BlueScope steel will be used in Navy’s new ships

Steel deal: A computer rendering of the BAE Systems' Global Combat Ship Australia, which will be made out of steel forged at the Port Kembla steelworks: Picture: BAE Systems
Steel deal: A computer rendering of the BAE Systems' Global Combat Ship Australia, which will be made out of steel forged at the Port Kembla steelworks: Picture: BAE Systems

The Port Kembla steelworks will benefit from the construction of nine new ships for the Royal Australian Navy.

On Friday Prime Minister Malcolm Turnbull announced British company BAE Systems had won the $35 billion contract to build nine frigates.

The SEA 5000 Future Frigates project will see BAE Systems put in charge of the Australian government-owned shipbuilder in Adelaide, ASC Shipbuilding for the duration of the project.

“It's based on BAE’s Global Combat Ship design and these ships will be built ... with Australian workers and Australian steel by ASC Shipbuilding,” Mr Turnbull said.

“The decision is the culmination of the government's commitment to create this national naval shipbuilding enterprise to deliver the ships the Royal Australian Navy needs to keep our nation safe and secure.”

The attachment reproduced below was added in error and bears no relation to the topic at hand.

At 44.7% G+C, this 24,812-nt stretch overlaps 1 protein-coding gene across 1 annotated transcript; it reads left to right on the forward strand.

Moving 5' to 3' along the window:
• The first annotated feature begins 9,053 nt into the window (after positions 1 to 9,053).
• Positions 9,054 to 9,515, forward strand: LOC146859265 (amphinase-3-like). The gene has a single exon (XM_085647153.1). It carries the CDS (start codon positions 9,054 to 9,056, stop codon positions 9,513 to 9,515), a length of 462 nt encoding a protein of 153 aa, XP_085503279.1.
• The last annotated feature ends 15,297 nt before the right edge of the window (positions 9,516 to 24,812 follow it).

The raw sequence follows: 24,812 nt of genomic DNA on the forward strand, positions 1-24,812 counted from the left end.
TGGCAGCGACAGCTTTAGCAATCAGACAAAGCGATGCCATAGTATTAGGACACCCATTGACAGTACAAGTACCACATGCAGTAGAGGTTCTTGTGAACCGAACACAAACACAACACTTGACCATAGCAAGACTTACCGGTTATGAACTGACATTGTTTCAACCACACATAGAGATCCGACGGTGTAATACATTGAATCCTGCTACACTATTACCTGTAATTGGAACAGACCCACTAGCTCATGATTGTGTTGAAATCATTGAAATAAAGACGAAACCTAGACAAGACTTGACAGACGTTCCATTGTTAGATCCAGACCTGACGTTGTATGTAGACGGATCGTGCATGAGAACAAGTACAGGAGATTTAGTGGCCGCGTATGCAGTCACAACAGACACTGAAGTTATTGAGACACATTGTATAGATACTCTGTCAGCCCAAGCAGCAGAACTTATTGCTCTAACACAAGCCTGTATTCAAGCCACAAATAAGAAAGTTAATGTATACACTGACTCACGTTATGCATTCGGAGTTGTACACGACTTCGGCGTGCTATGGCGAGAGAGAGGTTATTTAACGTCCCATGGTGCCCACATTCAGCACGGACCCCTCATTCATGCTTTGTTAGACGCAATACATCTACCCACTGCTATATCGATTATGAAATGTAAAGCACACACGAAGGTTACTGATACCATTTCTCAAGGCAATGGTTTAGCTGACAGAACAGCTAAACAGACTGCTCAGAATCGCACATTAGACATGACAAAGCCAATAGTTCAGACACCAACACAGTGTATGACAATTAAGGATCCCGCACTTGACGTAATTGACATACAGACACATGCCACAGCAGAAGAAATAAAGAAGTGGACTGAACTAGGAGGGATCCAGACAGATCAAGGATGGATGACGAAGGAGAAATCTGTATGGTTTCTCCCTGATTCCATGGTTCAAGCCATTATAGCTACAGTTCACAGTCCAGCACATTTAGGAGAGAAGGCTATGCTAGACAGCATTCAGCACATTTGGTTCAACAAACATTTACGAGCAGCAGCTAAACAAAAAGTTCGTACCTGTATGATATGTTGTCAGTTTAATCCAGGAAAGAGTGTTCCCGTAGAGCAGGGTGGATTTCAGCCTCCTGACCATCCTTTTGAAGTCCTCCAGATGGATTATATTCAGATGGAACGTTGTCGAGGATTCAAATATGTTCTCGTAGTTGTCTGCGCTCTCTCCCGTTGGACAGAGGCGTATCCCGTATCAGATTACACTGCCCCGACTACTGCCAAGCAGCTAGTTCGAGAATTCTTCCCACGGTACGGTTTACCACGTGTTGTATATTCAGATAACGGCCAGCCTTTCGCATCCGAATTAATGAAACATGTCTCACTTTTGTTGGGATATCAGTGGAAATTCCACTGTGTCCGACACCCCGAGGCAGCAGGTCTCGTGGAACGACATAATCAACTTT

In April BAE Systems announced it would partner with BlueScope and Liberty OneSteel to provide almost 50,000 tonnes of steel.

“For SEA 5000 we are committed to building the Future Frigates in Australia using Australian suppliers at every opportunity.,” said BAE Systems Australia CEO Gabby Costigan.

“This includes maximising the use of Australian steel on the program. We are proud to support the Australian steel industry throughout our business and will grow that support if we are successful on SEA 5000.”

A spokesman from BlueScope said it would be supplying plate steel to build the frigates, starting some time in the early 2020s.

“BAE has indicated there will be around 48 kilotonnes of steel,” the spokesman said.

“Final volumes of BlueScope product can only be confirmed when the final ship designs are completed.”

The spokesman said the time frame for the supply of steel meant it was unlikely the frigate contract would lead to a rise in the number of workers at Port Kembla.

“Whilst this is a significant project for BlueScope, the steel supply will be spread out over a number of years meaning it won’t materially change employment requirements,” the spokesman said.

“However, conceptually the specific technical nature of the steel requirement for the frigates could require some additional employment but we will not know until we further engage with key stakeholders.”

The frigates are the third defence project announced this year that will involve BlueScope.

The steelmaker will – in a collaboration with Unanderra business Bisalloy – provide armoured steel for an armoured reconnaissance vehicle.

BlueScope will also be supplying steel for a possible use in a fleet of submarines built for the Australian navy.

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